Next in usefulness to the haricot bean comes the German lentil. This must not be confounded with the Egyptian lentil, which closely resembles the split pea; for not only is the former double the price of the latter, but I may add double its worth also, at least from a culinary point of view.
In vegetarian cookery the lentil takes the place of the dark meats of the flesh-eaters' dietary, such as beef and mutton, the haricot bean supplying a substitute for the white, such as veal, chicken, etc.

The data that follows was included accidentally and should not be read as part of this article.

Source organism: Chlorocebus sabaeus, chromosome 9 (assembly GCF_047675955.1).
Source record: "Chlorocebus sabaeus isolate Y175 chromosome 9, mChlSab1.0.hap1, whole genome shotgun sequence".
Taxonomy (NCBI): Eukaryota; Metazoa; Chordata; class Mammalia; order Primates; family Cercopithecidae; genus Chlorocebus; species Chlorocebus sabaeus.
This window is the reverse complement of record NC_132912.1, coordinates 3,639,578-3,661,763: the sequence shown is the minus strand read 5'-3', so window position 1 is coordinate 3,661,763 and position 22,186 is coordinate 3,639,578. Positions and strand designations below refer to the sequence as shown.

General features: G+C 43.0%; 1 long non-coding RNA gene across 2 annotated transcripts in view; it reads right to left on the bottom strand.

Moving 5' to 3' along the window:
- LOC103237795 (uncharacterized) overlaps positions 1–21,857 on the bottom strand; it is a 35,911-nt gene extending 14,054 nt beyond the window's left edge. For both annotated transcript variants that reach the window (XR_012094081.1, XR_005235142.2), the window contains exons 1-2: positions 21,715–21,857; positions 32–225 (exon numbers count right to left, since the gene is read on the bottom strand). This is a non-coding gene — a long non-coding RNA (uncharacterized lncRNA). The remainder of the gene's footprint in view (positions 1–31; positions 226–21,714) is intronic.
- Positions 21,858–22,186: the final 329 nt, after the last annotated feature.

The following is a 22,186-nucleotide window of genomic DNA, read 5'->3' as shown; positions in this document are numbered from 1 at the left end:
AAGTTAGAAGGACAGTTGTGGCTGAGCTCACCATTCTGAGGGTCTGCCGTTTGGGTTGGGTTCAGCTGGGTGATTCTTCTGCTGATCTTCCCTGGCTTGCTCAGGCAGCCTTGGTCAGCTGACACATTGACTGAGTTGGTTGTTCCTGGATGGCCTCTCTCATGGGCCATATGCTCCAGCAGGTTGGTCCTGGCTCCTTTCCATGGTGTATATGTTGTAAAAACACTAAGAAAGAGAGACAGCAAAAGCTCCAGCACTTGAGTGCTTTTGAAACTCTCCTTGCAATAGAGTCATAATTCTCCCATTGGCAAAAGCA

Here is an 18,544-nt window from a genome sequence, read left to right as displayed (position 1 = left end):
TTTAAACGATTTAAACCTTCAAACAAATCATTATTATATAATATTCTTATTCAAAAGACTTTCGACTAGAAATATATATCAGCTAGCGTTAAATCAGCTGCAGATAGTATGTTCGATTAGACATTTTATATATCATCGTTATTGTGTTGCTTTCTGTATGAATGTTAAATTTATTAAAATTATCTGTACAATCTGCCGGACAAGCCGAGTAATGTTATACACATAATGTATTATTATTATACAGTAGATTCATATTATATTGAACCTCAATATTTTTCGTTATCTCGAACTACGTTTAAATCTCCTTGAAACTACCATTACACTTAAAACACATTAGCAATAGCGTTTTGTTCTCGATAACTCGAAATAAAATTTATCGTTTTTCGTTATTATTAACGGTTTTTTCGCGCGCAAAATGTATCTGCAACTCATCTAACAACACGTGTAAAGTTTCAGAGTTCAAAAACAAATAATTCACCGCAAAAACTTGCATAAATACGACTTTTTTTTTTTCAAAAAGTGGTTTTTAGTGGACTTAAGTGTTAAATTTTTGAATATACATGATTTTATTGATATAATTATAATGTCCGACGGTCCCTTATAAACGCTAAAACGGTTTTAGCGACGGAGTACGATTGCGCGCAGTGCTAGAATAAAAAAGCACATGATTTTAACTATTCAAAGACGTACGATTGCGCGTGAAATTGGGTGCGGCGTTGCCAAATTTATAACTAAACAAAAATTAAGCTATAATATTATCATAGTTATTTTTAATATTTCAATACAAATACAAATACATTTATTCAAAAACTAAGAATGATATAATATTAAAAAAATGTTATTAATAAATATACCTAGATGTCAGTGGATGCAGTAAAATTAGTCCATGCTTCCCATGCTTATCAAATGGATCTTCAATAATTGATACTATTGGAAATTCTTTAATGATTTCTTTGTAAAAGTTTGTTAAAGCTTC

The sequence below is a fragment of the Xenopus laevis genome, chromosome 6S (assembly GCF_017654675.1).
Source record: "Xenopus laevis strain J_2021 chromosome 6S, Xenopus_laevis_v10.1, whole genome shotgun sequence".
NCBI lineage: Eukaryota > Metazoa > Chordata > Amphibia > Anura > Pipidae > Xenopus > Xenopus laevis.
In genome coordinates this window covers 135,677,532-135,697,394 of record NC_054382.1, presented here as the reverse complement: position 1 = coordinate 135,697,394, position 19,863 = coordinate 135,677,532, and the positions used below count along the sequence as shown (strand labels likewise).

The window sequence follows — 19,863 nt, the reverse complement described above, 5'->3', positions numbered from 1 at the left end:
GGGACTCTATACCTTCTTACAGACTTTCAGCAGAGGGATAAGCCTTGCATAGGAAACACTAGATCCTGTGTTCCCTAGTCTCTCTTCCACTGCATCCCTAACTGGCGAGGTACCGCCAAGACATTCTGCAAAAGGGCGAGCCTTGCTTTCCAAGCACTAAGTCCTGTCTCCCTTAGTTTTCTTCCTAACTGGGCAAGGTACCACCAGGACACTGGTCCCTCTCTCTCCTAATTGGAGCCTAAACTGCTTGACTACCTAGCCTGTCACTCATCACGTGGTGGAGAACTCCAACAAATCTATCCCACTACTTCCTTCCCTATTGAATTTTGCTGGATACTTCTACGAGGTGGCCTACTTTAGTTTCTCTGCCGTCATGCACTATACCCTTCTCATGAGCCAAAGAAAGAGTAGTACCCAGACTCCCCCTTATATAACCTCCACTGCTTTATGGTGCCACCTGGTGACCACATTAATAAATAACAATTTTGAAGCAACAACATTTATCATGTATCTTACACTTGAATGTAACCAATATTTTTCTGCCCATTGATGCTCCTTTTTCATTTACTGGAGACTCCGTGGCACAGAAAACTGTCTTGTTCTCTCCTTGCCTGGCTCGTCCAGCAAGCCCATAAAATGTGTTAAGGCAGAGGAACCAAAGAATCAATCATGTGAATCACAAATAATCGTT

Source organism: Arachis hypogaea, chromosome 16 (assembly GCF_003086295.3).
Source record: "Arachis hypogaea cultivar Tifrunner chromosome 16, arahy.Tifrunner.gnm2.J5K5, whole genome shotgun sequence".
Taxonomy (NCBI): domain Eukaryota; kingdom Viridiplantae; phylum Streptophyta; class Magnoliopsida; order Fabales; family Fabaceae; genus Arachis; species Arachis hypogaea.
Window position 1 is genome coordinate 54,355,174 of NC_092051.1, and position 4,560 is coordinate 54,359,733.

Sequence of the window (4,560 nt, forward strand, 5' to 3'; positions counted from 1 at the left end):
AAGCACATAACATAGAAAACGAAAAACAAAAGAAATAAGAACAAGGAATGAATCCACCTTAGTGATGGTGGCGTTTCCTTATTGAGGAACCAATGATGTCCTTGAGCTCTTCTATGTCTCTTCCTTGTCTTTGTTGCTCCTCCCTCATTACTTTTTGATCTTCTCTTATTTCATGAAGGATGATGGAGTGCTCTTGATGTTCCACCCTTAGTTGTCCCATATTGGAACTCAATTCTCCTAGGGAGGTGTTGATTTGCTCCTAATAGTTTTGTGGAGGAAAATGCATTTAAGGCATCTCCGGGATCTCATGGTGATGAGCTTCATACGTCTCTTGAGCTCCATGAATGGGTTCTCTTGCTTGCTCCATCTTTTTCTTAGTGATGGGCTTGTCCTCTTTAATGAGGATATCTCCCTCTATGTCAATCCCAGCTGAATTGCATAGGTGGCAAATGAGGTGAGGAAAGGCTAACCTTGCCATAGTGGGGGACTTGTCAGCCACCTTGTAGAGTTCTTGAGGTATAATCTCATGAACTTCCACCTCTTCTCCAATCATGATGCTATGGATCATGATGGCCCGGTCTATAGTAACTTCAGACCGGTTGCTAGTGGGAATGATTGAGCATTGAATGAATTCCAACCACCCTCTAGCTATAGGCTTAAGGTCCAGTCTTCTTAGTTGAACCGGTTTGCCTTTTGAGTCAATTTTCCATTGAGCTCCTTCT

The liquor in which lentils have been boiled forms a rich foundation for dark sauces, also a delicious and nourishing beverage, in flavour resembling beef-tea, can be obtained from them (see Recipe No. 12).
Besides being darker in colour, the flavour of lentils is much more pronounced than that of haricots.
Throughout the following recipes the word "lentil" means German lentil, without exception.
Most of the advice given above respecting haricots and lentils applies to the treatment of split peas, dried green peas, and Egyptian lentils.